Just 80% of Township Power Restored Sunday
Acting mayor Tracy Tobin says Washington Township's electricity won't be totally restored by deadline.
Despite dozens of crews and more than 150 personnel members reconstructing utility poles throughout Washington Township, a full restoration of electricity by the end of Sunday is unlikely, according to committeeman and acting mayor Tracy Tobin.
Earlier this week, Gov. Chris Christie said power restoration would be complete by 11:59 p.m. Sunday.
As of 2 p.m., Tobin said Jersey Central Power & Light representatives communicated that just 80-percent of the township would be restored by end of day Sunday.
"Power and tree crews will continue to work on restoration into the new week," Tobin said via email to Long Valley Patch. "The revision is due to the severity and extent of the damage from Sandy, which is worse than the initial estimates. Trees over and/or leaning on power lines are hampering some of the work."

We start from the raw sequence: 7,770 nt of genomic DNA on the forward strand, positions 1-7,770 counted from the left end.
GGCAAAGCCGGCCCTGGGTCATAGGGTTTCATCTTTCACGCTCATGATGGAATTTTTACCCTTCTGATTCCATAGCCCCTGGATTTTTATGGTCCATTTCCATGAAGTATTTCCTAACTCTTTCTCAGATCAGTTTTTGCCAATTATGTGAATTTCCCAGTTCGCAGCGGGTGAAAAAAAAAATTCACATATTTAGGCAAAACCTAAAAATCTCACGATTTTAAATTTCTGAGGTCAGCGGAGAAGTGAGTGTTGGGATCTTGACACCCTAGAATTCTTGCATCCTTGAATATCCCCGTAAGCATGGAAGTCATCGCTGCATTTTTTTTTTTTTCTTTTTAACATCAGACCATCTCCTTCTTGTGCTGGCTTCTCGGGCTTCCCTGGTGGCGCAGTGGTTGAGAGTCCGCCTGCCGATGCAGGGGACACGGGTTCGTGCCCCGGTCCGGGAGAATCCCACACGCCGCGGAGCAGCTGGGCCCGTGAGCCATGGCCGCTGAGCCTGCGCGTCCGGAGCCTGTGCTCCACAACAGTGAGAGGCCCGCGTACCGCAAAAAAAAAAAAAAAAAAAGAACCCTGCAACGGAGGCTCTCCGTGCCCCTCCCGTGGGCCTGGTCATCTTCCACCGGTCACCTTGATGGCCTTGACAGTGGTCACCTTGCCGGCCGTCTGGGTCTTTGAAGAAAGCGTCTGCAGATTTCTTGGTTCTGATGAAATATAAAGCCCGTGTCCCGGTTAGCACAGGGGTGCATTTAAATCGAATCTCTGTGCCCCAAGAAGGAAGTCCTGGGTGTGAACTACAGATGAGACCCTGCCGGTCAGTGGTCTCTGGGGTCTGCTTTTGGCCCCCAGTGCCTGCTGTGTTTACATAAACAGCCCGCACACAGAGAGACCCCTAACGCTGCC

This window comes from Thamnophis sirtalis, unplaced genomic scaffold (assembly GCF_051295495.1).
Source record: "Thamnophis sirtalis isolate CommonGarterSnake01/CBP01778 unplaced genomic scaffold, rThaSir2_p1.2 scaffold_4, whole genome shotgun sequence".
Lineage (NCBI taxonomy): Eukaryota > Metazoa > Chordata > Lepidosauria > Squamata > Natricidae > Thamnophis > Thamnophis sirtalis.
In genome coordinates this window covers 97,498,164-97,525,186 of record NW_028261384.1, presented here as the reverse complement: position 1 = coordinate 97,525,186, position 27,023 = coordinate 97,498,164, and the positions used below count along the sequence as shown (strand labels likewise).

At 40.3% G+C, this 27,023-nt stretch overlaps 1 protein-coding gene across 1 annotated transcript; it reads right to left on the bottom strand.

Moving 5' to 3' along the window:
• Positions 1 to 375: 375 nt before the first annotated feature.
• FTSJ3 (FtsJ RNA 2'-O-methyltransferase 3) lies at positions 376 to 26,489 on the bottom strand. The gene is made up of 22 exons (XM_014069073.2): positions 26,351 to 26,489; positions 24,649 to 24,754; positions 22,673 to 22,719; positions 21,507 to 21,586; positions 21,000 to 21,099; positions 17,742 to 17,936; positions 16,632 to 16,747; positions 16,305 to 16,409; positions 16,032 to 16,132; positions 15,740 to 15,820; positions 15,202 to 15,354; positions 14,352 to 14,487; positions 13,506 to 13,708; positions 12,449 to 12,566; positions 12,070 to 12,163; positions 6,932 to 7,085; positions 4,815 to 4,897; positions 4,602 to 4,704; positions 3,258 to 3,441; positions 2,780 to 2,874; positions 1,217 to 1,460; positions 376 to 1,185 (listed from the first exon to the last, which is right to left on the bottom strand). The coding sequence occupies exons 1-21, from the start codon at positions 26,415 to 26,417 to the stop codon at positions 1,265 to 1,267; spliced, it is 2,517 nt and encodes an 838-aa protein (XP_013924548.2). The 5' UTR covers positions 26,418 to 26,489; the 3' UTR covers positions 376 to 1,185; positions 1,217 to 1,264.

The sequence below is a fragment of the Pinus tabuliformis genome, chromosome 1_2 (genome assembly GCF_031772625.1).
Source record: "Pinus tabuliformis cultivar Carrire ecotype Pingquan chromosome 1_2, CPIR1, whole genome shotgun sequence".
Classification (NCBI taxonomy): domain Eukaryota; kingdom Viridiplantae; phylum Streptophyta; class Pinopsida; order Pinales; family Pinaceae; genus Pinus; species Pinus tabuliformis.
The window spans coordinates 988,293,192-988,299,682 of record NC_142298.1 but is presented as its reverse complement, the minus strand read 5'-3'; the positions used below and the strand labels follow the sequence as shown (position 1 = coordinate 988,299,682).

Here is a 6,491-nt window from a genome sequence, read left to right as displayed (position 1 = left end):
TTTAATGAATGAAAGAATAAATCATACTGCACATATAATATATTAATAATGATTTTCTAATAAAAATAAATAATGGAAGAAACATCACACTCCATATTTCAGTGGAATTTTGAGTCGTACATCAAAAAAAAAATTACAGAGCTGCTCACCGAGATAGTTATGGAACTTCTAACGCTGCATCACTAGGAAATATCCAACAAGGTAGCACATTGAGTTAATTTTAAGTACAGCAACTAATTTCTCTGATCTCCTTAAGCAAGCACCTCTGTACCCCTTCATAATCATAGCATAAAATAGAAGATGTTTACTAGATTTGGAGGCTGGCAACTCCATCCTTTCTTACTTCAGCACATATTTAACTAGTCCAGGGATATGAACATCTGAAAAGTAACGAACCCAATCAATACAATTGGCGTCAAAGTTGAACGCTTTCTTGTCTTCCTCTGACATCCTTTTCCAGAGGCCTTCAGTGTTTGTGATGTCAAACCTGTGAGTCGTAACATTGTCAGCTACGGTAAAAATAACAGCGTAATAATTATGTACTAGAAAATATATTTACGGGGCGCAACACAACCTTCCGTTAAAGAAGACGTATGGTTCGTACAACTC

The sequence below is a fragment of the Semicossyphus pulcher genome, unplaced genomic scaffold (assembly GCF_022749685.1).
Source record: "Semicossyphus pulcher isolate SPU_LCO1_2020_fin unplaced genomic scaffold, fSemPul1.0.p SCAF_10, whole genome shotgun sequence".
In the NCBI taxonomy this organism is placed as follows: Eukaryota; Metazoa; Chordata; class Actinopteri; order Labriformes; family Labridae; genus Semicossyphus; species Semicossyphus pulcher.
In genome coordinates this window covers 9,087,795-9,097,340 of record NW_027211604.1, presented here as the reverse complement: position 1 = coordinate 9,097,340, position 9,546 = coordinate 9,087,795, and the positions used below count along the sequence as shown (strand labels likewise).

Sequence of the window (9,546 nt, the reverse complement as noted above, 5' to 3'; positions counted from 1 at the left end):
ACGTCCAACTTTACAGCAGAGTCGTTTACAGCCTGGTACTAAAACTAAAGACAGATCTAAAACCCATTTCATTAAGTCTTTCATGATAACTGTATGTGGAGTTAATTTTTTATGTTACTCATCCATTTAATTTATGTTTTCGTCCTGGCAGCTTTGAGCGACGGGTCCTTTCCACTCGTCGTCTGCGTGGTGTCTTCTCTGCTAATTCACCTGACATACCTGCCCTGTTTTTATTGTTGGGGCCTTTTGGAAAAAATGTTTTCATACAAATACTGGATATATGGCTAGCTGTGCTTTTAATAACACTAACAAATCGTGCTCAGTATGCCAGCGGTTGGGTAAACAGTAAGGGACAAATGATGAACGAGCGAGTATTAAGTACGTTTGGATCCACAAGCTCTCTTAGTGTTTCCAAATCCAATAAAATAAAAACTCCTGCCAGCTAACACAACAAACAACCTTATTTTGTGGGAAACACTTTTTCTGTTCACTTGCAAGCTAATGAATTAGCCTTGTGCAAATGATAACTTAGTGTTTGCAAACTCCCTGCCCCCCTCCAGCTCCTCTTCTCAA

Duke Energy set up a command center at the Long Valley Middle School Sunday, dispersing its crews to areas of town still without power. As of noon, West Morris Central High School was back online, and Old Farmers Road was closed so crews could work uninterrupted in returning power to that school and residential area.
JCP&L, the area’s electric provider, admitted it severely underestimated the assessments it made for Washington Township, Tobin said.
As of noon, some 780 residences were still without power in the municipality.
Tobin, who is still without power himself, was providing information from the Washington Township Police Department, while committeemen Dave Kennedy and Jim LiaBraaten were driving through the township and communicating with Duke Energy managers.
Mayor Ken Short and Vice Mayor Bill Roehrich are currently out of town, Tobin said.
In order to replace a utility pole, the procedure takes approximately two hours with a crew of three workers, Tobin said. Despite the pace Duke Energy was working on Sunday, day 13 post-Hurricane Sandy, Tobin said an additional 50 workers would be in town working Monday morning.
Days after Hurricane Sandy impacted the area, JCP&L told Mayor Ken Short 65-percent of the town's power would be restored by the end of Sunday, Nov. 4. When that didn't happen, the company stated the majority of town would be online by end of day Wednesday, Nov. 7, with "trouble" spots being restored over the next few days.